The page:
Lessons from Personal Resilience
Recently I experienced a resilience failure, but at a personal level. I was running a marathon in France and a bit over 30 km in I suffered from heatstroke and required medical attention. As with any serious incident, afterwards, I reflected on what had happened, what led up to the incident, and what I could do differently in the future. But how is any of this relevant to my work in Operational Resilience?
Lack of Preparation
In hindsight, I had not done sufficient training and preparation for the marathon. While I had been doing lots of training runs, I started too late and hadn’t done enough long-distance runs.
When considering Operational Resilience, we need to start as early as possible. It needs to be part of the design process right from the start, not an afterthought bolted on at the end. Throughout your design process are you considering how your choices will impact your resilience? Are you constantly testing and adapting to the results?
As someone who has worked in technology for a while now, the threat models we face have changed drastically. We’re not just designing systems to make sure we can keep running when a disgruntled electrician turns off the data centre, we need to consider how our designs hold up against active, malicious attackers. While our cyber colleagues do great work with controls and tools to protect us, how do we cope when those fail? Many organisations do an excellent job of eliminating single points of failure and providing high availability, but how well can they cope with data corruption replicated through numerous, complex systems?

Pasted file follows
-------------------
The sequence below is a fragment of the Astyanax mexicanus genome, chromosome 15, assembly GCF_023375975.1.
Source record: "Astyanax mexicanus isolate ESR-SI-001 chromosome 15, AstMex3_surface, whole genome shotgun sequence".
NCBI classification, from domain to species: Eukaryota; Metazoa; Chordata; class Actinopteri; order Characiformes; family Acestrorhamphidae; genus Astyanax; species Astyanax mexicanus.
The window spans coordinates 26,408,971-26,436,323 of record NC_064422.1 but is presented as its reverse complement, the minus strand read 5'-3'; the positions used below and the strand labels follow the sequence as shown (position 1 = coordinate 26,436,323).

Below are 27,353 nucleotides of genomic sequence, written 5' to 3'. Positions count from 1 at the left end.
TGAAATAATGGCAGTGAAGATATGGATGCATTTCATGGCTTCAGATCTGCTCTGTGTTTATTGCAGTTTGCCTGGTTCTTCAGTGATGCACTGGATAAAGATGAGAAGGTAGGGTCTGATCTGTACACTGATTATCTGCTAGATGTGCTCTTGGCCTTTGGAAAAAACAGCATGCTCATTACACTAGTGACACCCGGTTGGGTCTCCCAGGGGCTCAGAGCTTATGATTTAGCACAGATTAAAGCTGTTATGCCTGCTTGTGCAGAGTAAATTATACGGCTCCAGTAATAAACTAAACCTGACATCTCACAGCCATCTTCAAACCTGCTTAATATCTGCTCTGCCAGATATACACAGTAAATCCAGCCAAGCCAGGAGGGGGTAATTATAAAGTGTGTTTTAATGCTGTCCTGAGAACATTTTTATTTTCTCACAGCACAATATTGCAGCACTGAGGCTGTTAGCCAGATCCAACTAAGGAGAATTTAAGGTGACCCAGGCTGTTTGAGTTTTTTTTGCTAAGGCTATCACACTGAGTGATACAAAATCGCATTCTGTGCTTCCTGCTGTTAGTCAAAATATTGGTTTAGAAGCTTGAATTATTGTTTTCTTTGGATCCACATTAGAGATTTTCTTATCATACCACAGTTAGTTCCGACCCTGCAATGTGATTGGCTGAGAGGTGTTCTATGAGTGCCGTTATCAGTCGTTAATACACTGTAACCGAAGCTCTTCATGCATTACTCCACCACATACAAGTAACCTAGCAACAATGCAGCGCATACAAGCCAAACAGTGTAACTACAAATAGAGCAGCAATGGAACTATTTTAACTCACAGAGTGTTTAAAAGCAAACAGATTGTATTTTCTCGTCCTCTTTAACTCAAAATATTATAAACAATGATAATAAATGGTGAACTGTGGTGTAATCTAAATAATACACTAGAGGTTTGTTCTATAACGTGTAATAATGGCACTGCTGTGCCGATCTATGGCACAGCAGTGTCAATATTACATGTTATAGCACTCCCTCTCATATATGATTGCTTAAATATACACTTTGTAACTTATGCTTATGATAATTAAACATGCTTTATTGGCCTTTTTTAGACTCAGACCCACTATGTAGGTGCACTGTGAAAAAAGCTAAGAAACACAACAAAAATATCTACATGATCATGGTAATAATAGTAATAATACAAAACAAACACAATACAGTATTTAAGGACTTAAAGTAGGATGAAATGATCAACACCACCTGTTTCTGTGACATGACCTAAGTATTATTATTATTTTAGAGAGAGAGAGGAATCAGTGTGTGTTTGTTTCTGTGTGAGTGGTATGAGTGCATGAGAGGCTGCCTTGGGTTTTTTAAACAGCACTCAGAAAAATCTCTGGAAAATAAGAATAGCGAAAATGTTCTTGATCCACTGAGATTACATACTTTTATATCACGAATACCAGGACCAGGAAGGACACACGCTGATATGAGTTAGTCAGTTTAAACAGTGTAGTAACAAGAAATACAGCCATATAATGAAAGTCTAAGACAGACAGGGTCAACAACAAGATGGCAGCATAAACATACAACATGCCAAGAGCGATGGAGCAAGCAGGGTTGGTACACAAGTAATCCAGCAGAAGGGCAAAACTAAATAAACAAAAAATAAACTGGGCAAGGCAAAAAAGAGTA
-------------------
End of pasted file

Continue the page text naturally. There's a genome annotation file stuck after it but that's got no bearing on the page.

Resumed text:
As we design our systems and processes we need to adopt an adversarial mindset and constantly attack our designs and choices. This constant testing early on can help identify potential weaknesses when they are much easier to remediate.
This came up in two areas, early warning of potential issues and identification of the incident occurring. A few days prior to the marathon I had felt a mild onset of a possible cold. I rested and tried to take care of myself but didn’t think much more of it. Talking to the friends I was with after the incident, a number commented on how they thought I hadn’t looked well the days before and of the marathon. Monitoring failure number one was not considering the early warning signs of problems and adapting my approach.
The same can apply to systems. Long-term trend monitoring can highlight potential future issues which unchecked could cause operational impacts. One example is resource utilisation growing exponentially higher when compared to user or transaction growth. Do you have a view across the systems that make up an end-to-end service and understand their interactions, and how issues in one area may cause impacts elsewhere? What are the early warning signs to catch problems before they impact your services?